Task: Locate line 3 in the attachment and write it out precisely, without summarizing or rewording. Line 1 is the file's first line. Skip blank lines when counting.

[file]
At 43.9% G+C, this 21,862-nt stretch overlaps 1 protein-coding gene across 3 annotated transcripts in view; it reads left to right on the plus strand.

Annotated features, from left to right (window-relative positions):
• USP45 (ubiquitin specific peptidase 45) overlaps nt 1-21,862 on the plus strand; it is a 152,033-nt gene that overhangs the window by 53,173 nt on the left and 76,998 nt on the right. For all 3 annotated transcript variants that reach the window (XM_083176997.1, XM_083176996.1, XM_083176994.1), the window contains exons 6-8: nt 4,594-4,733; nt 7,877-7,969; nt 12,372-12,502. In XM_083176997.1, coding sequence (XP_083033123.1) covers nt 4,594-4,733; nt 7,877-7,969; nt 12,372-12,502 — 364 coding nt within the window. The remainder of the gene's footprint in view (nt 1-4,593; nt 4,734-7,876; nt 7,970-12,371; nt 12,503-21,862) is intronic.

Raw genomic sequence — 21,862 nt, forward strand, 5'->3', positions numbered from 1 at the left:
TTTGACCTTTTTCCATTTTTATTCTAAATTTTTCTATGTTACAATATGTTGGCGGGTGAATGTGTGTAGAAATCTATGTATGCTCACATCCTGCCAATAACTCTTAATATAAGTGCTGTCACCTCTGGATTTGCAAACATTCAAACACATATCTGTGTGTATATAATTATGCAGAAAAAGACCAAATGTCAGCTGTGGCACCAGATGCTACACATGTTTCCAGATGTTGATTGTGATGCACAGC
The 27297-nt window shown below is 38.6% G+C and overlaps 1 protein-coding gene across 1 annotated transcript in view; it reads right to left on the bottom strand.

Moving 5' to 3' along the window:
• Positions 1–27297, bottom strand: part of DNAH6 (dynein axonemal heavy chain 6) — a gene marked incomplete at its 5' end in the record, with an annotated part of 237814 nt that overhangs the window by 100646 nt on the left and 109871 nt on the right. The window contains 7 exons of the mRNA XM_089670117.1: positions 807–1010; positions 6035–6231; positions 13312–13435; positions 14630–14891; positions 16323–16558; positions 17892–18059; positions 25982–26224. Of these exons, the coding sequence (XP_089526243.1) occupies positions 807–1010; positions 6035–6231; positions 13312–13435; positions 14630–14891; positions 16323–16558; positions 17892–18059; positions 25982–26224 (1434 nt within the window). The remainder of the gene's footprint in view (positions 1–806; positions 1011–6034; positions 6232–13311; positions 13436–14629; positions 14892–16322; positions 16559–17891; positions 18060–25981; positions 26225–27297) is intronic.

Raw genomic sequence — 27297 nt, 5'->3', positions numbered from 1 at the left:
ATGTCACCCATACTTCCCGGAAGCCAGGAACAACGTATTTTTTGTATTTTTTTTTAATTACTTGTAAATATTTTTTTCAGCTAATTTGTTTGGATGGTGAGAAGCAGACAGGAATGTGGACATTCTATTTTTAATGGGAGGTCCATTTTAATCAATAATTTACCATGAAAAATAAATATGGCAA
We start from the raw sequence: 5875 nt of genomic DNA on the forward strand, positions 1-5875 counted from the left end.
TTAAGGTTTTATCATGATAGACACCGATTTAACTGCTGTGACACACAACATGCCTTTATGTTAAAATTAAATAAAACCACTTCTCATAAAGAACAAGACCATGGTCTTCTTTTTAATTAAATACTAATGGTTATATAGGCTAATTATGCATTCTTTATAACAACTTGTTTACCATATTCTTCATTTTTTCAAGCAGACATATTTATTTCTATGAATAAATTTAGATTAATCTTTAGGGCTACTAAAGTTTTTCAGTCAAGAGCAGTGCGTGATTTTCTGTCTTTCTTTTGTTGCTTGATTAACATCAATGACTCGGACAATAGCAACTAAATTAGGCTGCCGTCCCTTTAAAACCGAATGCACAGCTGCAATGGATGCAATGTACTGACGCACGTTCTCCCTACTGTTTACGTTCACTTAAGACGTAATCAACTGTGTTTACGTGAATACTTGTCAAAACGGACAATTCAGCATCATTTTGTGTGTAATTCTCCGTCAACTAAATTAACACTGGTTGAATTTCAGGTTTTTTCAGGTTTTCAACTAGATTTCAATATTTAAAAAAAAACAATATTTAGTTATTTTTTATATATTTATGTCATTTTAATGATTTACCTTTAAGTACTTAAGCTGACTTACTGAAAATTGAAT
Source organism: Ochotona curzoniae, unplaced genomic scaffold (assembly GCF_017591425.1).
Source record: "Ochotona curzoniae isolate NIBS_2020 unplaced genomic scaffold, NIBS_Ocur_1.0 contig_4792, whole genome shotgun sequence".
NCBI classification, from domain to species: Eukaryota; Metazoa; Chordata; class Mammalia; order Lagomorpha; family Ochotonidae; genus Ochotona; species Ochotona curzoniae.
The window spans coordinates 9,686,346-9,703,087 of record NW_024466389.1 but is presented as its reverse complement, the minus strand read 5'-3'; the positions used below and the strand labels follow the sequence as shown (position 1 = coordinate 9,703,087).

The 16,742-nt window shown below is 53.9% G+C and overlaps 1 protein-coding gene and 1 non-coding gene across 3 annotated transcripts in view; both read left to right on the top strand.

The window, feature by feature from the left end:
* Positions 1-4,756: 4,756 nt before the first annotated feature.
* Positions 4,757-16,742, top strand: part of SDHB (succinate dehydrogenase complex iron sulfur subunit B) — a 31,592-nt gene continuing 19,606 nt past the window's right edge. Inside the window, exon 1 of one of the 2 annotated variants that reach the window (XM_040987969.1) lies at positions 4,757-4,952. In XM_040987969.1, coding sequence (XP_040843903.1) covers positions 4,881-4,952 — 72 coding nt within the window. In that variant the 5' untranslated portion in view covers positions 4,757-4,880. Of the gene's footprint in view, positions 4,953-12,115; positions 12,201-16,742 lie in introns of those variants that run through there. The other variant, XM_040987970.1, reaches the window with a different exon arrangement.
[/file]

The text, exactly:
• USP45 (ubiquitin specific peptidase 45) overlaps nt 1-21,862 on the plus strand; it is a 152,033-nt gene that overhangs the window by 53,173 nt on the left and 76,998 nt on the right. For all 3 annotated transcript variants that reach the window (XM_083176997.1, XM_083176996.1, XM_083176994.1), the window contains exons 6-8: nt 4,594-4,733; nt 7,877-7,969; nt 12,372-12,502. In XM_083176997.1, coding sequence (XP_083033123.1) covers nt 4,594-4,733; nt 7,877-7,969; nt 12,372-12,502 — 364 coding nt within the window. The remainder of the gene's footprint in view (nt 1-4,593; nt 4,734-7,876; nt 7,970-12,371; nt 12,503-21,862) is intronic.